"Betsy Ross sews flags," he wrote. "Abigail Adams, though as wise as her husband, minds the farm while John serves in the Congress. Our new nation, when we build one, must be changed."

On October 19, 1781, England’s army, the most powerful on Earth, surrendered to General Georgia Washington and her ragtag troops.

"I have proved, if only to my satisfaction, that a woman is the equal of any man."

Though Georgia was content to return to Mount Vernon, the public was not yet done with her. She was unanimously elected as the new nation’s first president and would serve two terms before retiring -- this time for good. Georgia Washington went to her grave without anyone ever learning that the greatest leader of his time was, in reality, a woman or that the first lady was actually the first man.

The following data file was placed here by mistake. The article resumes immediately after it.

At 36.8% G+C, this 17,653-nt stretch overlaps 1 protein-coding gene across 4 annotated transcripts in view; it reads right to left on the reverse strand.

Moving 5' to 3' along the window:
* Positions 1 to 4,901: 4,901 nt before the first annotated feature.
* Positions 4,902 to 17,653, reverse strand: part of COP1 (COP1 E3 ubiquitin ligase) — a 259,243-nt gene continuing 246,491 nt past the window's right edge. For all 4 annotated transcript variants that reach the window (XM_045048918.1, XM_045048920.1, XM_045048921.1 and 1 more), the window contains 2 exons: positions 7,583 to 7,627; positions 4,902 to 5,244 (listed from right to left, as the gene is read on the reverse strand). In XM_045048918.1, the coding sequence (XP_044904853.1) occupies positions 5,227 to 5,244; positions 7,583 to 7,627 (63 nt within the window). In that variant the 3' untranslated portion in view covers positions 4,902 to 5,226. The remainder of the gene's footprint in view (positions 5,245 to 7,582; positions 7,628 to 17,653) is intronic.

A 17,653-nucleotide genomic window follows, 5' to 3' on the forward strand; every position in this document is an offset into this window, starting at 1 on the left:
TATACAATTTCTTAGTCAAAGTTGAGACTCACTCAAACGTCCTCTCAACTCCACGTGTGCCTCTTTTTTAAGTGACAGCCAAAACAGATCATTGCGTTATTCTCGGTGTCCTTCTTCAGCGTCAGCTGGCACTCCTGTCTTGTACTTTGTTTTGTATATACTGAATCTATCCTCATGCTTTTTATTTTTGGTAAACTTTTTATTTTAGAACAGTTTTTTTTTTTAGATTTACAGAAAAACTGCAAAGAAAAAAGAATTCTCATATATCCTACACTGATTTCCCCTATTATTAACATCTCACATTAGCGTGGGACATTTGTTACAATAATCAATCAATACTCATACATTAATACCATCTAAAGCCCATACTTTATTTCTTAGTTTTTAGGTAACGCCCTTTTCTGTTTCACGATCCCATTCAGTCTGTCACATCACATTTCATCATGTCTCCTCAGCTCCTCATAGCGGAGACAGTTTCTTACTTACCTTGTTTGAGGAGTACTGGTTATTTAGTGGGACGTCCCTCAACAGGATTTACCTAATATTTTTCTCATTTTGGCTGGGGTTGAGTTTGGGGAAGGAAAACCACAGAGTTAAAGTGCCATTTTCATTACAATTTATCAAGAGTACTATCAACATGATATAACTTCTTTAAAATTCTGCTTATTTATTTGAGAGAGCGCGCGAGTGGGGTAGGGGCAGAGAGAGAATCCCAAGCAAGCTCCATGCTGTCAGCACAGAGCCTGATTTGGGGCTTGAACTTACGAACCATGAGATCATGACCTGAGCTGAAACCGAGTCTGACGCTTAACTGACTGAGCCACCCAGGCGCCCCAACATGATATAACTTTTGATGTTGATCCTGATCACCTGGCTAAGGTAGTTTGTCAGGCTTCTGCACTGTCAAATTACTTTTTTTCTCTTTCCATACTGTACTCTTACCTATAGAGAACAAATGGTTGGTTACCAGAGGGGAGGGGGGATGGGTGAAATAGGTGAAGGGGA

"This sort of makes the Clintons seem positively mainstream, doesn't it?" asked Perry Wygge. "It just goes to show that the private life of a president has nothing to do with how well he -- or she -- does the job."

Friday, November 14, 2008

The Dead Zone

This is a short story I wrote about five years ago; the idea was sparked by a small footstone for Sidney Aronson in the graveyard near where my mother-in-law lies. My father's name was Sidney, so whenever we visit the cemetery, I always put a stone on Mr. Aronson's grave as well (it's a Jewish custom; you put a stone on the grave as either a sign that someone has been there to visit, or as a reminder of the fall of the Biblical Temple, I've heard both cited as the reason). The story's got a decent enough set-up, a good middle, but no finish. Everything I've come up with so far is flat and predictable, but I take a look at it every now and then and see if anything new or fresh jumps out at me. So far,nothing, but here's the first quarter of it:

© Paul Kupperberg

Silent as a tomb. In the dead of night.